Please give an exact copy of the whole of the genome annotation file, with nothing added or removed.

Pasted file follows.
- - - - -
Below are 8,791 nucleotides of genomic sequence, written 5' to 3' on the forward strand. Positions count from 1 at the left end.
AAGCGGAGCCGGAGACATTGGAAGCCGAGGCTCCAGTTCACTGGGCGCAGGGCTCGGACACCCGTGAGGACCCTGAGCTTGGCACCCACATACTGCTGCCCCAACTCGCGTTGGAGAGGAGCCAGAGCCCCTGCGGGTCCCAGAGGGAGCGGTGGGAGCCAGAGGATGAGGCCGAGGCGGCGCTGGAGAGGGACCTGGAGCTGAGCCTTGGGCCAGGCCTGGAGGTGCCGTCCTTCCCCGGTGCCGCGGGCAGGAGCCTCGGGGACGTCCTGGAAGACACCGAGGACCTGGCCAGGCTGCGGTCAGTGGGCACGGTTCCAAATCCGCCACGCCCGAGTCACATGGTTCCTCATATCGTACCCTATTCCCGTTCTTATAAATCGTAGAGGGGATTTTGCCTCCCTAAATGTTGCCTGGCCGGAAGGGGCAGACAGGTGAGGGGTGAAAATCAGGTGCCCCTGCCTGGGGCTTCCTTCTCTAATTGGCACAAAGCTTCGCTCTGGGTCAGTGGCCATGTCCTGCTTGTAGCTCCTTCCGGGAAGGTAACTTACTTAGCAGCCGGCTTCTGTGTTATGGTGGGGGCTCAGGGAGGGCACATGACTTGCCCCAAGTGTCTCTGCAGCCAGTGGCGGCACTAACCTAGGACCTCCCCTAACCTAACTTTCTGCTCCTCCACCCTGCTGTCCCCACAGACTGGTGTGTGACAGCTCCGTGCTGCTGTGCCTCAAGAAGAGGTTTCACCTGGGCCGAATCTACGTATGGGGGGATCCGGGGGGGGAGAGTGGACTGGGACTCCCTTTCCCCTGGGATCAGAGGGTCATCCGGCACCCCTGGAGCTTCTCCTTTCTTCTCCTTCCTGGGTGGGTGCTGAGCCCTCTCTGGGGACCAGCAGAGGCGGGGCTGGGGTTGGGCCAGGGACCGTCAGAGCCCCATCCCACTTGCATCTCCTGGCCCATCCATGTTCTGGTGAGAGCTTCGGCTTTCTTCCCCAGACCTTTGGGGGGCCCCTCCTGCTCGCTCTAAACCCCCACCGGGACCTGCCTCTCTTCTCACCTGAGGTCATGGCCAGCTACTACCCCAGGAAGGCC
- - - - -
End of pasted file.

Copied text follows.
Below are 8,791 nucleotides of genomic sequence, written 5' to 3' on the forward strand. Positions count from 1 at the left end.
AAGCGGAGCCGGAGACATTGGAAGCCGAGGCTCCAGTTCACTGGGCGCAGGGCTCGGACACCCGTGAGGACCCTGAGCTTGGCACCCACATACTGCTGCCCCAACTCGCGTTGGAGAGGAGCCAGAGCCCCTGCGGGTCCCAGAGGGAGCGGTGGGAGCCAGAGGATGAGGCCGAGGCGGCGCTGGAGAGGGACCTGGAGCTGAGCCTTGGGCCAGGCCTGGAGGTGCCGTCCTTCCCCGGTGCCGCGGGCAGGAGCCTCGGGGACGTCCTGGAAGACACCGAGGACCTGGCCAGGCTGCGGTCAGTGGGCACGGTTCCAAATCCGCCACGCCCGAGTCACATGGTTCCTCATATCGTACCCTATTCCCGTTCTTATAAATCGTAGAGGGGATTTTGCCTCCCTAAATGTTGCCTGGCCGGAAGGGGCAGACAGGTGAGGGGTGAAAATCAGGTGCCCCTGCCTGGGGCTTCCTTCTCTAATTGGCACAAAGCTTCGCTCTGGGTCAGTGGCCATGTCCTGCTTGTAGCTCCTTCCGGGAAGGTAACTTACTTAGCAGCCGGCTTCTGTGTTATGGTGGGGGCTCAGGGAGGGCACATGACTTGCCCCAAGTGTCTCTGCAGCCAGTGGCGGCACTAACCTAGGACCTCCCCTAACCTAACTTTCTGCTCCTCCACCCTGCTGTCCCCACAGACTGGTGTGTGACAGCTCCGTGCTGCTGTGCCTCAAGAAGAGGTTTCACCTGGGCCGAATCTACGTATGGGGGGATCCGGGGGGGGAGAGTGGACTGGGACTCCCTTTCCCCTGGGATCAGAGGGTCATCCGGCACCCCTGGAGCTTCTCCTTTCTTCTCCTTCCTGGGTGGGTGCTGAGCCCTCTCTGGGGACCAGCAGAGGCGGGGCTGGGGTTGGGCCAGGGACCGTCAGAGCCCCATCCCACTTGCATCTCCTGGCCCATCCATGTTCTGGTGAGAGCTTCGGCTTTCTTCCCCAGACCTTTGGGGGGCCCCTCCTGCTCGCTCTAAACCCCCACCGGGACCTGCCTCTCTTCTCACCTGAGGTCATGGCCAGCTACTACCCCAGGAAGGCC